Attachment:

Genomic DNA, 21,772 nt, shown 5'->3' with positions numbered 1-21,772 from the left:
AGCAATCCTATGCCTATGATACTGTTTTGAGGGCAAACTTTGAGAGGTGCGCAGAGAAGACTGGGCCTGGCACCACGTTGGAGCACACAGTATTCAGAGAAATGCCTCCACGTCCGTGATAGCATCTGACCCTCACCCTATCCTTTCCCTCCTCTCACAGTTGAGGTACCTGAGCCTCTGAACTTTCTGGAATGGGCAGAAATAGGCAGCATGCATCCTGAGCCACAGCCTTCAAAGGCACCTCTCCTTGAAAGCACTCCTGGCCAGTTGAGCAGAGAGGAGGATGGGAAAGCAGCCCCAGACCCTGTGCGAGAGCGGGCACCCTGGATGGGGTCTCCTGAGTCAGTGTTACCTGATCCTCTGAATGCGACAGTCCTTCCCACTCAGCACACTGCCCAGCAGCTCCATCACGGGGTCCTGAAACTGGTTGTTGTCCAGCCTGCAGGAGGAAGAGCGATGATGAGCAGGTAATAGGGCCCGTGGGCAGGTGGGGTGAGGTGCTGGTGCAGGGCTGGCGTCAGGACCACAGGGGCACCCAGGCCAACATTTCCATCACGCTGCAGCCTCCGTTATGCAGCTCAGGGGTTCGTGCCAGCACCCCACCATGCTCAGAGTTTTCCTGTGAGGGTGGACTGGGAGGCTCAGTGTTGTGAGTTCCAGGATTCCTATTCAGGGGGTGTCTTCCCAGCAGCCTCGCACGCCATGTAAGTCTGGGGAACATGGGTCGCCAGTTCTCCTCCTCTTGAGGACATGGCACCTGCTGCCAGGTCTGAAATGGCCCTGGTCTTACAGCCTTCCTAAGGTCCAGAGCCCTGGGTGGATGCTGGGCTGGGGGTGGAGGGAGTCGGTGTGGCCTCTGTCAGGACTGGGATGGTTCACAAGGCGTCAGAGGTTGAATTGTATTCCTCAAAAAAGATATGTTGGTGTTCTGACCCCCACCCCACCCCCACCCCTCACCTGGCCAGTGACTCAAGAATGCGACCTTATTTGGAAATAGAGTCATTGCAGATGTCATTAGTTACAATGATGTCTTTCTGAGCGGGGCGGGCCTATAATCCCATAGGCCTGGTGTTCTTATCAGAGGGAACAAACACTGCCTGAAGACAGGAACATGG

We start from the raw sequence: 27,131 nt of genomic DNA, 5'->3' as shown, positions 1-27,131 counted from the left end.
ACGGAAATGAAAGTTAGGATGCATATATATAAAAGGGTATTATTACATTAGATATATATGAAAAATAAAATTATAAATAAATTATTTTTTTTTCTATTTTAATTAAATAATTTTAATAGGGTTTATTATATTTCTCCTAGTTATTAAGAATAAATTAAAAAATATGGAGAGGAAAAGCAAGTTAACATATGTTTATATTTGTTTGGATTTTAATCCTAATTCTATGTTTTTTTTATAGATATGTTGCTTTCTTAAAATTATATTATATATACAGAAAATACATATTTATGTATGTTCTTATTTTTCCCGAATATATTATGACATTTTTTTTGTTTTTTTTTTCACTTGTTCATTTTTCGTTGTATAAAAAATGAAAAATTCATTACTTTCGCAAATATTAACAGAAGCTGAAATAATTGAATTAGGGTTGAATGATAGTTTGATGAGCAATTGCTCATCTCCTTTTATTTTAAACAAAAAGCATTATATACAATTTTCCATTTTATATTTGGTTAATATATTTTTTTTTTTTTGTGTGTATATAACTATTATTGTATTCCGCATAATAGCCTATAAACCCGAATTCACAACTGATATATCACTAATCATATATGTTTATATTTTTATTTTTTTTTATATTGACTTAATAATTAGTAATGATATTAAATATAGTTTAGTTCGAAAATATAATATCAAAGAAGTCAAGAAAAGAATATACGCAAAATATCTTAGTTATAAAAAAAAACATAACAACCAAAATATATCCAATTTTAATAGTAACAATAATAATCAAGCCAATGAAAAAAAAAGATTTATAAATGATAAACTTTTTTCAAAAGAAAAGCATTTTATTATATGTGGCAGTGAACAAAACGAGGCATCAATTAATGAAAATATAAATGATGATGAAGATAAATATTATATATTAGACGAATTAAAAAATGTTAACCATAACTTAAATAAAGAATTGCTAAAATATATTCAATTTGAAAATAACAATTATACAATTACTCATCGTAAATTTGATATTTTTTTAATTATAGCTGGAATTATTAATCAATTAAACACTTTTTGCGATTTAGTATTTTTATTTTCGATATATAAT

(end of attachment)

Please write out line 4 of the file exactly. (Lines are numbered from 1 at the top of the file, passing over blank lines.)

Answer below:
ACGGAAATGAAAGTTAGGATGCATATATATAAAAGGGTATTATTACATTAGATATATATGAAAAATAAAATTATAAATAAATTATTTTTTTTTCTATTTTAATTAAATAATTTTAATAGGGTTTATTATATTTCTCCTAGTTATTAAGAATAAATTAAAAAATATGGAGAGGAAAAGCAAGTTAACATATGTTTATATTTGTTTGGATTTTAATCCTAATTCTATGTTTTTTTTATAGATATGTTGCTTTCTTAAAATTATATTATATATACAGAAAATACATATTTATGTATGTTCTTATTTTTCCCGAATATATTATGACATTTTTTTTGTTTTTTTTTTCACTTGTTCATTTTTCGTTGTATAAAAAATGAAAAATTCATTACTTTCGCAAATATTAACAGAAGCTGAAATAATTGAATTAGGGTTGAATGATAGTTTGATGAGCAATTGCTCATCTCCTTTTATTTTAAACAAAAAGCATTATATACAATTTTCCATTTTATATTTGGTTAATATATTTTTTTTTTTTTGTGTGTATATAACTATTATTGTATTCCGCATAATAGCCTATAAACCCGAATTCACAACTGATATATCACTAATCATATATGTTTATATTTTTATTTTTTTTTATATTGACTTAATAATTAGTAATGATATTAAATATAGTTTAGTTCGAAAATATAATATCAAAGAAGTCAAGAAAAGAATATACGCAAAATATCTTAGTTATAAAAAAAAACATAACAACCAAAATATATCCAATTTTAATAGTAACAATAATAATCAAGCCAATGAAAAAAAAAGATTTATAAATGATAAACTTTTTTCAAAAGAAAAGCATTTTATTATATGTGGCAGTGAACAAAACGAGGCATCAATTAATGAAAATATAAATGATGATGAAGATAAATATTATATATTAGACGAATTAAAAAATGTTAACCATAACTTAAATAAAGAATTGCTAAAATATATTCAATTTGAAAATAACAATTATACAATTACTCATCGTAAATTTGATATTTTTTTAATTATAGCTGGAATTATTAATCAATTAAACACTTTTTGCGATTTAGTATTTTTATTTTCGATATATAAT